9.  If you find something other than direct contact from the source, stumbling on it via visiting the main source or via their Twitter, or via a Google Alert that leads directly to that site, give a shout out to the person or site who tipped you off. So if a fan saw it and tipped you off, give them a “Thanks” at the end of your post. If you saw it on another site, either say “Thanks to name of site” or “Via name of site” at the end of your article. It’s not technically mandatory, but it’s a good way of being nice to the neighbors and you never know when you might need them for something! It takes and extra 30 seconds and it’s well worth the effort.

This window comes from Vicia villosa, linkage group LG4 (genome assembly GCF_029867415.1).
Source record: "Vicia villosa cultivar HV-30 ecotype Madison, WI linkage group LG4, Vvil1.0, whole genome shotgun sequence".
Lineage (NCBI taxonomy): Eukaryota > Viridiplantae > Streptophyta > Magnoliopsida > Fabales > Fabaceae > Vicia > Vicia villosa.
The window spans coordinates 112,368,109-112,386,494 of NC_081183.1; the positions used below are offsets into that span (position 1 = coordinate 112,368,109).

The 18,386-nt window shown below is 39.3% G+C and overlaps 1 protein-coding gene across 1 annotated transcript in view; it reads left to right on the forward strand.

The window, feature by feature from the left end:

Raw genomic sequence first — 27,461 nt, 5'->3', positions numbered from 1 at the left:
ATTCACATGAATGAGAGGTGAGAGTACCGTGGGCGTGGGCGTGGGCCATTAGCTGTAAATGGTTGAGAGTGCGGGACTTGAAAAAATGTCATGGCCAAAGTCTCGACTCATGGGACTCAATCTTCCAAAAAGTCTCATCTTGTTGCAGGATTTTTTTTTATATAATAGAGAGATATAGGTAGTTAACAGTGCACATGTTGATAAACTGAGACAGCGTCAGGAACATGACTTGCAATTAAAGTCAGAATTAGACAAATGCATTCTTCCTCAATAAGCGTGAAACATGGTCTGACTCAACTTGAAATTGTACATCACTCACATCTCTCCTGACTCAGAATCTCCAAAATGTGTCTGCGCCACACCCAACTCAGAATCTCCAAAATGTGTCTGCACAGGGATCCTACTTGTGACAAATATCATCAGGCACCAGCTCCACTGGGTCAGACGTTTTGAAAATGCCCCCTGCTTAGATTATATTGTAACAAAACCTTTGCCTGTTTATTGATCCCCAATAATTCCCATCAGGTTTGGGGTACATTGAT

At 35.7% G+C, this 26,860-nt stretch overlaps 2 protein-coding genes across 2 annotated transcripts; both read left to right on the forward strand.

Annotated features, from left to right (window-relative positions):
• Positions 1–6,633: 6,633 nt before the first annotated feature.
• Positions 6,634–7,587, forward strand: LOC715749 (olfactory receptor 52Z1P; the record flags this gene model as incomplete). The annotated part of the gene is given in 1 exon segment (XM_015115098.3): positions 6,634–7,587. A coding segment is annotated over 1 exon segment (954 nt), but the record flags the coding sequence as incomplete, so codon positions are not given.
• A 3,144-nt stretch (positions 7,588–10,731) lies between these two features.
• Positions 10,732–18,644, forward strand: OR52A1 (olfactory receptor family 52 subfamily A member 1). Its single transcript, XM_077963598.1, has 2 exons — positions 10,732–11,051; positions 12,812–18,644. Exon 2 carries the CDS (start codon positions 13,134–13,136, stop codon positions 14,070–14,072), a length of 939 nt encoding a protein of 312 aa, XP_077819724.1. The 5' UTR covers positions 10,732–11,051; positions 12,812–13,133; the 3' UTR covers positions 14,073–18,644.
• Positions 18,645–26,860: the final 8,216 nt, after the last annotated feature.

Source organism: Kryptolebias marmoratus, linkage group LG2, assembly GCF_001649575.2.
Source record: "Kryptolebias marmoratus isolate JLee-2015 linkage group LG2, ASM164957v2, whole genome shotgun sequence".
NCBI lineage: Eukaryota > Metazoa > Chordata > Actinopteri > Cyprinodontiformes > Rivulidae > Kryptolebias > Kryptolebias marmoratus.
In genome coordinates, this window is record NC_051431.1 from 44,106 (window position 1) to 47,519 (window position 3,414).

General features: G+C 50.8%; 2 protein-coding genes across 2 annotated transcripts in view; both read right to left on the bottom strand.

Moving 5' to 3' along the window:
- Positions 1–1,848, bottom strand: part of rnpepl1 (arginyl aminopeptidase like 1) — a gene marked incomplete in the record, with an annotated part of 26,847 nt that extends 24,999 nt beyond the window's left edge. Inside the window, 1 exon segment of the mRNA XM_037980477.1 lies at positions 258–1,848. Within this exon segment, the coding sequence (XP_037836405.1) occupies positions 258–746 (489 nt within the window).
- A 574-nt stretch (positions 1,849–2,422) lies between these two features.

10. Grayish areas: some live awards shows don’t mind if you put their footage up on YouTube. Some mind some years, and not other years. Some TV talk shows have great interview footage to embed right after their show airs on live TV (shout out to Jimmy Kimmel and the Lopez Show for always getting content up by the next morning) others don’t (If someone could drag the Regis and Kelly kicking and screaming show into the 21st century we’d appreciate it. THE Worst video coverage of any live talk show!) Some studios don’t mind their Comic Con footage getting online, others do. For these types of things, they frequently see it as viral PR for their show next year or the show being covered. Best advice we have is use common sense. If they seem to be allowing video, go for it. If they seem to be issuing takedowns, don’t.